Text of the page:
education Published Elsewhere

On Office Hours

The following column was published in The Observer on September 26, 2012.

The role of the professor in student life has changed dramatically over the years. In his autobiography, Fr. Hesburgh recalls attending a “beer keg party” with members of the Notre Dame Veterans Club. He recorded, “Years later, when I implemented my opposition to keg parties by outlawing them on campus, I could tell students that I spoke from experience.”

As president of Notre Dame, Fr. Hesburgh knew the Notre Dame community. Professor Ralph McInerny once wrote affectionately, “Fr. Hesburgh would have put on sackcloth and ashes if he ran into a member of the faculty he didn’t know.” This was a different time, when the President was not just the face of the University. He was also its heart.

Now, the president of Notre Dame cannot realistically know all of its faculty, and Notre Dame’s professors do not know all of their students (and some know hardly any). The distance between professor and student increases with the size of the classroom and the demands of research. One could hardly imagine the campus scene were professors to don sackcloth and ashes upon running into students in their classes whom they did not know.

Shortly after beginning his teaching career at Notre Dame, Fr. Hesburgh noted that he could hardly find time to write. “I was trying to write ‘God and the World of Man’ at the time, but it was practically impossible to get anything done during normal hours. After dinner I had freshmen in and out of my office until lights went off at eleven.”

This habit did not change after Fr. Hesburgh’s promotion to president of the University. Here, we find a professor is not struggling to find time for students. He is struggling to find time for his research — putting students first is the standard. It is here where we realize the creation of “office hours” does not indicate our professors are more available to us today. It indicates the opposite. One only “finds time” for things that are secondary in his life.

Yet, these secondary things are the things that must be sacrificed as we aspire to be a “preeminent research university with a distinctive Catholic character,” as our current president once put it. Research is to be our defining trait, and tensions arise in the limitations such a definition could create on university life. Professors are limited in time they can spend with their students, but students are also limited in what they sense is appropriate to share with their professors.

Prior to this column, I never considered sharing this extracurricular work with my professors. It seems to be quite removed from the real work of the “research university.” Yet, this seems to be the most obvious thing to be done in any real university community. Realizing that the intellectual life intersects with all aspects of human experience, surely all students should want to discuss dorm life, relationships, newspaper columns, campus debates, summer plans, leisure books and club activities with their professors. If these things are worth being done at the University, they are worthy of discussion and consideration with our professors.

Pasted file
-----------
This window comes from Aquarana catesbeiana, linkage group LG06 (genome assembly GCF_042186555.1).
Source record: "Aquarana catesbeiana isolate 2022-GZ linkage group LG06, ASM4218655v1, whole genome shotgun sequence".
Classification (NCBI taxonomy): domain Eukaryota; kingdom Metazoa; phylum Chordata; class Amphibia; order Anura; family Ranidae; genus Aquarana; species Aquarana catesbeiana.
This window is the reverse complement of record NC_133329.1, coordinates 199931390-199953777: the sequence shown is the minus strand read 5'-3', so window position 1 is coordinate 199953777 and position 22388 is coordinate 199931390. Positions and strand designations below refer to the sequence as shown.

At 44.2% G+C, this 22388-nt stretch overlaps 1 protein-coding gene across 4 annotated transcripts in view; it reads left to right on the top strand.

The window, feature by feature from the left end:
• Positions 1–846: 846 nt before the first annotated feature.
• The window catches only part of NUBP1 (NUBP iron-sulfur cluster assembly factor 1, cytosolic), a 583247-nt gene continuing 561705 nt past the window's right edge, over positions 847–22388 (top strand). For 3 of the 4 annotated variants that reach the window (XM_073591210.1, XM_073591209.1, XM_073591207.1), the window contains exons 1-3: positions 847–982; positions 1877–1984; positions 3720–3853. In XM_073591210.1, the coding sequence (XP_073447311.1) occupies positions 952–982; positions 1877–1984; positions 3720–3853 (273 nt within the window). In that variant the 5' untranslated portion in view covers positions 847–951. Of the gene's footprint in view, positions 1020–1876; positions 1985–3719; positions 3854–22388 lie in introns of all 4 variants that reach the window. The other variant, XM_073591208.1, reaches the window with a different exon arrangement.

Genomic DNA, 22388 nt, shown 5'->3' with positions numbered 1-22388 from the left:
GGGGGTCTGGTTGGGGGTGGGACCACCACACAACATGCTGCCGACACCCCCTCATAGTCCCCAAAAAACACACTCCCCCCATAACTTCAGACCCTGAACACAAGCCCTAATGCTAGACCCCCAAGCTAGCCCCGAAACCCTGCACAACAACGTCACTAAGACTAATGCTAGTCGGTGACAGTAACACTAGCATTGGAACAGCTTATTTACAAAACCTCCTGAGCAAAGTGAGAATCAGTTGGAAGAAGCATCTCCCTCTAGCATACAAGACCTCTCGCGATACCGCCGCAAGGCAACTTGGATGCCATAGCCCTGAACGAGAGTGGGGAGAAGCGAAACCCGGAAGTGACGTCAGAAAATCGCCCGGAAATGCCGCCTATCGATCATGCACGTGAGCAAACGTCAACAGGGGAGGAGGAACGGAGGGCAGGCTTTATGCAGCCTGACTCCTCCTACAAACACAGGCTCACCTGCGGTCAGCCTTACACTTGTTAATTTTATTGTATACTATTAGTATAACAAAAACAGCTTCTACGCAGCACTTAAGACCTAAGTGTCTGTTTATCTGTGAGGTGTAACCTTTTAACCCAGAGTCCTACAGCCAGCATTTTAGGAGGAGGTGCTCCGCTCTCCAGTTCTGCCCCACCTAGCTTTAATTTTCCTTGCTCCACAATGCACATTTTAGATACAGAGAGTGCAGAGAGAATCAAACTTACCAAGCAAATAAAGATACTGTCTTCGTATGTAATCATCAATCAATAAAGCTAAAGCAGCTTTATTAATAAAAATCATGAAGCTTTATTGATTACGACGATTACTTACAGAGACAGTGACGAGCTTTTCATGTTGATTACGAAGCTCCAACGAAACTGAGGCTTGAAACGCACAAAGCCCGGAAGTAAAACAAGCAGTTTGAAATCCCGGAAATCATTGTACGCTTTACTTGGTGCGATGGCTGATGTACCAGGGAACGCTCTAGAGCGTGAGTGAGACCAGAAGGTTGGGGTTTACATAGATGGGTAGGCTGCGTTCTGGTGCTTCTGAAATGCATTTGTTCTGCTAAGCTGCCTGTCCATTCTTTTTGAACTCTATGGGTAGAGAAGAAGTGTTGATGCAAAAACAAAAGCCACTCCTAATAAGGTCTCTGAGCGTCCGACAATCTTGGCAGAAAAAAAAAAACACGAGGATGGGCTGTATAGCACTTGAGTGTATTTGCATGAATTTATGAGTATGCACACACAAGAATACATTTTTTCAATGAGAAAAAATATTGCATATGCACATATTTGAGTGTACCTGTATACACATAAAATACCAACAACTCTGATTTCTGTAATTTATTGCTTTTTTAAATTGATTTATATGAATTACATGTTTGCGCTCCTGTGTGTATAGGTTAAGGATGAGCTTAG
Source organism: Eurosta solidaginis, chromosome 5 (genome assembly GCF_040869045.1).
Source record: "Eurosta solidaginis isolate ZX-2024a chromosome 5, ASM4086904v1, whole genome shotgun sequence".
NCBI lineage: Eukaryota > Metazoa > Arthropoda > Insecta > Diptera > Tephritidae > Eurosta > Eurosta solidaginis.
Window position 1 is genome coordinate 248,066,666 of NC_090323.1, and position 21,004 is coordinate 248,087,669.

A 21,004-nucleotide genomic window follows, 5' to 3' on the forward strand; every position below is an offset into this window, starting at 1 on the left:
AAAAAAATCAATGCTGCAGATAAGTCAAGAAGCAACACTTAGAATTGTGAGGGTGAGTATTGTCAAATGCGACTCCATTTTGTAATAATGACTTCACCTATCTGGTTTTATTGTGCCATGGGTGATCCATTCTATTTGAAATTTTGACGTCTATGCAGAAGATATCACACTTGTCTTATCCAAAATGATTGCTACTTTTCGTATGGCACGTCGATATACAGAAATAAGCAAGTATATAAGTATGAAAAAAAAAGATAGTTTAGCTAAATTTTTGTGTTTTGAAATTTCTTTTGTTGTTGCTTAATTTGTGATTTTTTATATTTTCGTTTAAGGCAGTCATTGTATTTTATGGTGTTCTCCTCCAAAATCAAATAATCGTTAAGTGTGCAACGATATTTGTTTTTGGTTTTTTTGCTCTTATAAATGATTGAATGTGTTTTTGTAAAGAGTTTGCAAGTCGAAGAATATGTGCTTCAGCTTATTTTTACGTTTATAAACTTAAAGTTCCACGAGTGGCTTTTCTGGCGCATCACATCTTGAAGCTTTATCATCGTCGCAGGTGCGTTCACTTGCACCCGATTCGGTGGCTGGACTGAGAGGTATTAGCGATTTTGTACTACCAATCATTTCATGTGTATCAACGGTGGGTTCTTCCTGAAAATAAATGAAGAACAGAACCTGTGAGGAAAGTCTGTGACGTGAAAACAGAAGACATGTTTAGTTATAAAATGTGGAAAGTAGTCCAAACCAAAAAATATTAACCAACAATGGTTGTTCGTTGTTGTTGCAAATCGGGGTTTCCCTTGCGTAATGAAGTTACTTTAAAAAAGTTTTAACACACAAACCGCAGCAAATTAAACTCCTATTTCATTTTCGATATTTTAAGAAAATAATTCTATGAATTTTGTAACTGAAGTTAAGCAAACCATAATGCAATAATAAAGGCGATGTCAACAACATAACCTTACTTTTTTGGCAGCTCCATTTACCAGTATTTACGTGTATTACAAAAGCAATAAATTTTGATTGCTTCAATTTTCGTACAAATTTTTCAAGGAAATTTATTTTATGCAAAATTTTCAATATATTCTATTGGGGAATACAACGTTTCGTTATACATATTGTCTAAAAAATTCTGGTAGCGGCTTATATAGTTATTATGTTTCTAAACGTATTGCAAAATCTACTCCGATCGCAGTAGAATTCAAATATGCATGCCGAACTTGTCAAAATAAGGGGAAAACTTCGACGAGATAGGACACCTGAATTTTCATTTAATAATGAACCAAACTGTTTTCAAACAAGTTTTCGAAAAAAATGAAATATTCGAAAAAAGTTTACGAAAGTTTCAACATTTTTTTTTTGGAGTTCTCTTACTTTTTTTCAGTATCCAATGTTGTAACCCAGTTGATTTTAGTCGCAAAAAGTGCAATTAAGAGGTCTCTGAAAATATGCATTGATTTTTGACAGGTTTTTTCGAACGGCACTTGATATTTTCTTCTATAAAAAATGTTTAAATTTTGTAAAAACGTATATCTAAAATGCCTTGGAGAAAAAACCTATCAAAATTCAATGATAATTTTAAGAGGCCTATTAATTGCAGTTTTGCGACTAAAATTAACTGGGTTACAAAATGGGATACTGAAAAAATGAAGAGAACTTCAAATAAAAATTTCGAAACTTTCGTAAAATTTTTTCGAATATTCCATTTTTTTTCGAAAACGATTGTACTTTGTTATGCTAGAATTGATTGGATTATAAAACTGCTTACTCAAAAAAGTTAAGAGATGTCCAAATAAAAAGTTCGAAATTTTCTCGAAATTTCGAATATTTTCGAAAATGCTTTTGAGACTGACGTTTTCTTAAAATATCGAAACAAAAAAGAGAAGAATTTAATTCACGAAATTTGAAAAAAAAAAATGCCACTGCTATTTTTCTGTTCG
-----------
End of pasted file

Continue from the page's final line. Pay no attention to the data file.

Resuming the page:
We find ourselves, however, caught in the divide created by the “preeminent research university.” We have deluded ourselves into thinking the thought and care necessary for a term paper is not the thought and care to be devoted to a Viewpoint letter. We have allowed ourselves and our professors to believe they can only offer us insight into Human Genetics and Foundations of Theology. We fool ourselves into thinking Saturday night does not affect Monday morning.

I lay some blame on administrators for a questionable vision and questionable standards. I lay some blame on professors for giving in to these standards, but I also lay some blame on students for not rejecting these standards. We must reject the fragmented academicism of the “research university” and ask ourselves hard questions.

If our professors are the intellectuals we aspire to imitate, surely we ought to ask them what they think about dorm life, relationships, newspaper columns, campus debates, summer plans, leisure books and club activities. Surely we ought to ask them what they did in college and why. Surely we ought to act in ways that would make them proud. If they are not the intellectuals we aspire to imitate, and these are not questions we would wish to ask them and these are not they ways in which we want to act, perhaps we ought to reconsider why we are even here in the first place.

Christopher Damian is a senior. He can be reached at

The views expressed in this column are those of the author and not necessarily those of The Observer.

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